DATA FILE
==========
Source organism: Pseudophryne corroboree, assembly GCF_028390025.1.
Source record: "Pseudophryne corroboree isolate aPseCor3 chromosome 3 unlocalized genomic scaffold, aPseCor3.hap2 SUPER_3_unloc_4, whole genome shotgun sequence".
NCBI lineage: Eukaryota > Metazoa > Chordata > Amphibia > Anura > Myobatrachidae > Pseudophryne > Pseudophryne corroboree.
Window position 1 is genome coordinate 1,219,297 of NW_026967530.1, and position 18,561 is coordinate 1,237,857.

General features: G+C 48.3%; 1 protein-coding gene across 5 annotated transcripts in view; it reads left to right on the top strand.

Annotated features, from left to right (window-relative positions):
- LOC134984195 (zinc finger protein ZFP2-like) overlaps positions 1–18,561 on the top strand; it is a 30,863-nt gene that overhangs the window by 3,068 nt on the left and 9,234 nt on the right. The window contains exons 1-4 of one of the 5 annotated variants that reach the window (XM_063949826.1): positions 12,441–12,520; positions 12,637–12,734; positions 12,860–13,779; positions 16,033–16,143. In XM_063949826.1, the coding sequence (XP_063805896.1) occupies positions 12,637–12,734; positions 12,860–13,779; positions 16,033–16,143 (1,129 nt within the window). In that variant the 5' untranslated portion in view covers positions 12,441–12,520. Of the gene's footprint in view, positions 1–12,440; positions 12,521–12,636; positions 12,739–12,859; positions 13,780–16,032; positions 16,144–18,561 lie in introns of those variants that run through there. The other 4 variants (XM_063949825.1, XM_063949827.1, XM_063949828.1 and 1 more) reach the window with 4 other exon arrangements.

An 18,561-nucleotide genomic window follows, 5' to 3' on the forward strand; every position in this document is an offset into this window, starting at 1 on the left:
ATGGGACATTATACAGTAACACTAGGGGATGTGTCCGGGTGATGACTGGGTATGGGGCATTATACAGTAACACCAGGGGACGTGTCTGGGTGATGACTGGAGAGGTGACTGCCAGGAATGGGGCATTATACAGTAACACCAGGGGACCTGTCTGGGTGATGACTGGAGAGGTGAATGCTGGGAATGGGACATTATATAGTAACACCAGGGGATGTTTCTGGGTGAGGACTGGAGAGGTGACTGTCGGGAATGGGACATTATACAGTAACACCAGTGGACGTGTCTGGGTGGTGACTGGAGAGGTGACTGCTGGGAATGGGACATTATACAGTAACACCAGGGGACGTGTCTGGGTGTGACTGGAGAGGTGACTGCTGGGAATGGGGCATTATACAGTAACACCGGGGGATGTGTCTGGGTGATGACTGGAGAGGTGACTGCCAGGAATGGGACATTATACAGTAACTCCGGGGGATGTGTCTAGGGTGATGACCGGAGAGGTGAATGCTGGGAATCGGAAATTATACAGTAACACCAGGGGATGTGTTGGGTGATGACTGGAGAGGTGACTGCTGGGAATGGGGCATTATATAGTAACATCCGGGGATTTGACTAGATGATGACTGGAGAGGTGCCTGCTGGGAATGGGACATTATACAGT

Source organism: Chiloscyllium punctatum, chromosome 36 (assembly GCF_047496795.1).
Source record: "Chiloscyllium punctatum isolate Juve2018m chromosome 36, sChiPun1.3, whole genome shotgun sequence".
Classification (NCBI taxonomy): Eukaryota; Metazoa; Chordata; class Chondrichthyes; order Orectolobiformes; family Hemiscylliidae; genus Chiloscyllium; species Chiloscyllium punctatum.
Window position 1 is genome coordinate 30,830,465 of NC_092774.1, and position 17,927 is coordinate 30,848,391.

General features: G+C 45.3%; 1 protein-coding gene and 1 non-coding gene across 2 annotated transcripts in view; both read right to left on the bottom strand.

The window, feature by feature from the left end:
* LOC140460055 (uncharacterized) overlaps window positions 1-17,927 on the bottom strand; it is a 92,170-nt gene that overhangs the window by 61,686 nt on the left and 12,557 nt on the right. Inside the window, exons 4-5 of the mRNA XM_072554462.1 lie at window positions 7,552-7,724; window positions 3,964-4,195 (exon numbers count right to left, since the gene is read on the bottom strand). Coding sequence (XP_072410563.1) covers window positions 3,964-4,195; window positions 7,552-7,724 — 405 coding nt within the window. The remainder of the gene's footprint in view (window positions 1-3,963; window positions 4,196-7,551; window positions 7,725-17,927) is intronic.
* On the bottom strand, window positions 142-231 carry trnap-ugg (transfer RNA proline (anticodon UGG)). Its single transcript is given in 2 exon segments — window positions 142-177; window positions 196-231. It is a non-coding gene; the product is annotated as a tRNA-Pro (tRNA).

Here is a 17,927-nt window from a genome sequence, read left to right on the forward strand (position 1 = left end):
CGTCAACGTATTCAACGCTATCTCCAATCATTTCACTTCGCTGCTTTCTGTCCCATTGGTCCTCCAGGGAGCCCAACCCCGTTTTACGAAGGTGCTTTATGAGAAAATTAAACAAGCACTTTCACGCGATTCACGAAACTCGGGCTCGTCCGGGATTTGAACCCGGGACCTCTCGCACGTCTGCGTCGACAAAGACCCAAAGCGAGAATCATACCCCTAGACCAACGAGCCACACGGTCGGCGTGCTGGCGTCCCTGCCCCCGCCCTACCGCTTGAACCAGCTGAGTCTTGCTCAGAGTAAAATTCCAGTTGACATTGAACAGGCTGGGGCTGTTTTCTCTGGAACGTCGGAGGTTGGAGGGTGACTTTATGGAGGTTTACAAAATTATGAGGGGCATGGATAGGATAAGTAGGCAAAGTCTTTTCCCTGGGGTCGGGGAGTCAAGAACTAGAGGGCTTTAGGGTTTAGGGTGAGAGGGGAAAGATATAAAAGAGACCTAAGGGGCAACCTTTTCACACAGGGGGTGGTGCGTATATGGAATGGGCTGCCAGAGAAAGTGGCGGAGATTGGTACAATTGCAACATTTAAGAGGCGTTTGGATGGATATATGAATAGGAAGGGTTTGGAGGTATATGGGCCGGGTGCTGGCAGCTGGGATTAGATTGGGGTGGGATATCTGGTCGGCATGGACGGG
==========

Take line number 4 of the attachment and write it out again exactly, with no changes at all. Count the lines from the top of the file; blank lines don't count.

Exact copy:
Window position 1 is genome coordinate 1,219,297 of NW_026967530.1, and position 18,561 is coordinate 1,237,857.